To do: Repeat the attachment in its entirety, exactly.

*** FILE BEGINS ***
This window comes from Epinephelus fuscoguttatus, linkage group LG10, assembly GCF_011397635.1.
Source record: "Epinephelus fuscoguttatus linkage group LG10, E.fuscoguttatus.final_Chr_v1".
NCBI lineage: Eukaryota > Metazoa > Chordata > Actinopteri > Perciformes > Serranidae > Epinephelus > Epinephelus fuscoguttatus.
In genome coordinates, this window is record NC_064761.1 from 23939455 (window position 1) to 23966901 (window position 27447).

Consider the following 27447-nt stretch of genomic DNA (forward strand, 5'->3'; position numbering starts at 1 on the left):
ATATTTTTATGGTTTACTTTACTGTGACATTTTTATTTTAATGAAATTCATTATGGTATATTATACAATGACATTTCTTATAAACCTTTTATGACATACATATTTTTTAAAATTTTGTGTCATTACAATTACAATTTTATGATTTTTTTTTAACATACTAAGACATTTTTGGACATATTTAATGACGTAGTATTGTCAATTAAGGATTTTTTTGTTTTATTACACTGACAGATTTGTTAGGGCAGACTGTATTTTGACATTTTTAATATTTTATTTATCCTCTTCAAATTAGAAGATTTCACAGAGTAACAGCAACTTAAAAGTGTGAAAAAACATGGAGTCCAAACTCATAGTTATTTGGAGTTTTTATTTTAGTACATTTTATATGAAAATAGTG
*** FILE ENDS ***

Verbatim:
This window comes from Epinephelus fuscoguttatus, linkage group LG10, assembly GCF_011397635.1.
Source record: "Epinephelus fuscoguttatus linkage group LG10, E.fuscoguttatus.final_Chr_v1".
NCBI lineage: Eukaryota > Metazoa > Chordata > Actinopteri > Perciformes > Serranidae > Epinephelus > Epinephelus fuscoguttatus.
In genome coordinates, this window is record NC_064761.1 from 23939455 (window position 1) to 23966901 (window position 27447).

Consider the following 27447-nt stretch of genomic DNA (forward strand, 5'->3'; position numbering starts at 1 on the left):
ATATTTTTATGGTTTACTTTACTGTGACATTTTTATTTTAATGAAATTCATTATGGTATATTATACAATGACATTTCTTATAAACCTTTTATGACATACATATTTTTTAAAATTTTGTGTCATTACAATTACAATTTTATGATTTTTTTTTAACATACTAAGACATTTTTGGACATATTTAATGACGTAGTATTGTCAATTAAGGATTTTTTTGTTTTATTACACTGACAGATTTGTTAGGGCAGACTGTATTTTGACATTTTTAATATTTTATTTATCCTCTTCAAATTAGAAGATTTCACAGAGTAACAGCAACTTAAAAGTGTGAAAAAACATGGAGTCCAAACTCATAGTTATTTGGAGTTTTTATTTTAGTACATTTTATATGAAAATAGTG